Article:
Question: Improving employee retention in CPA firm

Firms in accounting/audit industry are notorious for high-turnover, especially among younger employees. I am looking for professionals in-the-know on how the leading firms have identified top issues in retention and what they do to lower the churn.

2 Expert Insights

The top 5 reasons young talent leaves firms, especially accounting firms:
1. Lack of opportunity to develop in their chosen profession or to make them more marketable
2. Constantly working on mundane or routine projects/Using outdated technology
3. Lack of connection with direct supervisor/boss
4. Little or no career development within the organization. Young people want to know their career trajectory
5. Little connection to work/life balance. Millennials really want to be able to balance their work and outside of work lives. They know how to do it and are constantly connected. Let them leverage that knowledge.

What can firms do to stem the tide?
1. Ensure that front line managers and leaders understand how to interact with and develop young staff
2. Ensure there is a connection between the work that the employee is doing and the success of the business or its importance to the customer's success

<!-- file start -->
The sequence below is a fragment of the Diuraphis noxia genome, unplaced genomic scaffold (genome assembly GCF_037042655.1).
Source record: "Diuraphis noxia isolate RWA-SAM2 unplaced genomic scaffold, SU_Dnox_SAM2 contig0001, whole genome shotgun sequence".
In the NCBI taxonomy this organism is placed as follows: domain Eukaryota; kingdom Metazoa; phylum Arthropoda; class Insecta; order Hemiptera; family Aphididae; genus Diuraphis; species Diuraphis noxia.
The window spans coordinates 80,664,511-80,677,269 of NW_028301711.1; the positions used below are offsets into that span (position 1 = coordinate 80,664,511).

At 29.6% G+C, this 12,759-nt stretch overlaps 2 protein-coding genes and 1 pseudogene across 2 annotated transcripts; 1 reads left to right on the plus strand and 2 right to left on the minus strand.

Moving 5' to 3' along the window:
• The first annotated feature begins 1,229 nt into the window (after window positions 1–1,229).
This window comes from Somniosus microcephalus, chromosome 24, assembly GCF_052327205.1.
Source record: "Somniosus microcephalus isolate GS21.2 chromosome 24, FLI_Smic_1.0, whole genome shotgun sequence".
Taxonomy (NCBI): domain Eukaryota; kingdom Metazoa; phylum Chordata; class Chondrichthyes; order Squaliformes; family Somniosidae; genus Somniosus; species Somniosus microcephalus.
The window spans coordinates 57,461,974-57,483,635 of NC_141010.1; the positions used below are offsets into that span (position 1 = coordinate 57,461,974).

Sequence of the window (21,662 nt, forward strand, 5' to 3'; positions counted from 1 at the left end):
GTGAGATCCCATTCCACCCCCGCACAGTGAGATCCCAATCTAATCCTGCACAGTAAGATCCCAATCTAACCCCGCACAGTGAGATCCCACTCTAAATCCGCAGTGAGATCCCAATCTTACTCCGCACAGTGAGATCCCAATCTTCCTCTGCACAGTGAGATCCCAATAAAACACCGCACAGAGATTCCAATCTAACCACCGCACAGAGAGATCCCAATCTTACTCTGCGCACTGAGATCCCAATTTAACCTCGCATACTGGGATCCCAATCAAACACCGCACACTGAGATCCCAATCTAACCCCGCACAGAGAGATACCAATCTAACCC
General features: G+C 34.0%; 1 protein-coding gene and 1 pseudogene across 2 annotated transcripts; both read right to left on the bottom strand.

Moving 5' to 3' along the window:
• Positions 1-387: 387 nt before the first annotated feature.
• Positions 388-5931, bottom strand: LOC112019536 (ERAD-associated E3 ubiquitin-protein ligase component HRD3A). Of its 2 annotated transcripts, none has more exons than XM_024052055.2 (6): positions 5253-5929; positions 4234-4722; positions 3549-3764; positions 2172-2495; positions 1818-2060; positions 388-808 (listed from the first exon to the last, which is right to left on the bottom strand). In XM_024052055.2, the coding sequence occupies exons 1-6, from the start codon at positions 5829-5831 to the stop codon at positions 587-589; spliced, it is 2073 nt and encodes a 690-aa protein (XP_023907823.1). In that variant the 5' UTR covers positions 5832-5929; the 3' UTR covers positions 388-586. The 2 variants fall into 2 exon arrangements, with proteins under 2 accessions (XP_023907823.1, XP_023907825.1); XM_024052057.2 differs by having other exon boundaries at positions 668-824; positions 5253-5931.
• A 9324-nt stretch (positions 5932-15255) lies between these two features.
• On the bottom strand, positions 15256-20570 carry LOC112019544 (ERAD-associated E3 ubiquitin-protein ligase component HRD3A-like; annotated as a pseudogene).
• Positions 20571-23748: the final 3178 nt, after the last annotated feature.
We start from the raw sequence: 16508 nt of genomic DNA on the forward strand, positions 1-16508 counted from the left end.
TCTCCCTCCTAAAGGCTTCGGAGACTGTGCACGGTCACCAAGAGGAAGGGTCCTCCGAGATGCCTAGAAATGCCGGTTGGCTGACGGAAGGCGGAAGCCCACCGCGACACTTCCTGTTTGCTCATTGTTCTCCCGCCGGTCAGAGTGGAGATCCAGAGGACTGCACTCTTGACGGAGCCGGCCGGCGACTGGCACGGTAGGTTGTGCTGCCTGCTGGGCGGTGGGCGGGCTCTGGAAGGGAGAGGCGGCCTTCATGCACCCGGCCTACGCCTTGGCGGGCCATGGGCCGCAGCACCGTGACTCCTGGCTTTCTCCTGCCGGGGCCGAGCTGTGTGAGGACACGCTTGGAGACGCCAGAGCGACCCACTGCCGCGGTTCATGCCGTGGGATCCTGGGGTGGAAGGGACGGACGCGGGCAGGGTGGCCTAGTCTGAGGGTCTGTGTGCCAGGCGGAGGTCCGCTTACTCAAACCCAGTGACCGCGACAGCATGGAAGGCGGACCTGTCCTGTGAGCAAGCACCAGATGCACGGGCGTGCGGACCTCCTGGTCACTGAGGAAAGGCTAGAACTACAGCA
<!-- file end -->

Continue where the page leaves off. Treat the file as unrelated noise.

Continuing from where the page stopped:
3. Allow younger employees to research new ways to get things done. Give them the opportunity to present their business cases and gather feedback. Implement smart ideas!
4. Develop (or highlight) career paths within the organization. Make sure that everyone is clear about how they can progress within the organization AND the steps they need to take to get there.
5. Make new employees feel part of the team right away. Get them involved in projects and client work immediately. They are going to stumble at first, but the best way for them to learn (and start to enjoy) is to do it!

My firm has worked with CPA firms on senior partner transition programs that have helped firms create succession plans for senior partners to retire out of the firm in ways that do not cripple the firm financially and also helps the retiring partner with understanding what their next chapter will be.

We have seen that the absence of an orderly succession plan that retires out senior partners creates a opportunity block for the firm's junior members to advance. This then creates retention issues as the associates look to other firms where their path to partnership is more clear.

Many of the senior partners who stay on long after they should leave do so because they have no better options. They enjoy being active and the relationships that they developed over the years. Almost all of the situations where we have been involved   we have seen that the partner stays because they cannot think of a better option.

We help to address this with the partner and the management team. these type of conversations can be difficult since the partners have long term relationships with the firm. These conversations are necessary though since senior partner transition needs to be part of the overall succession plan for the firm.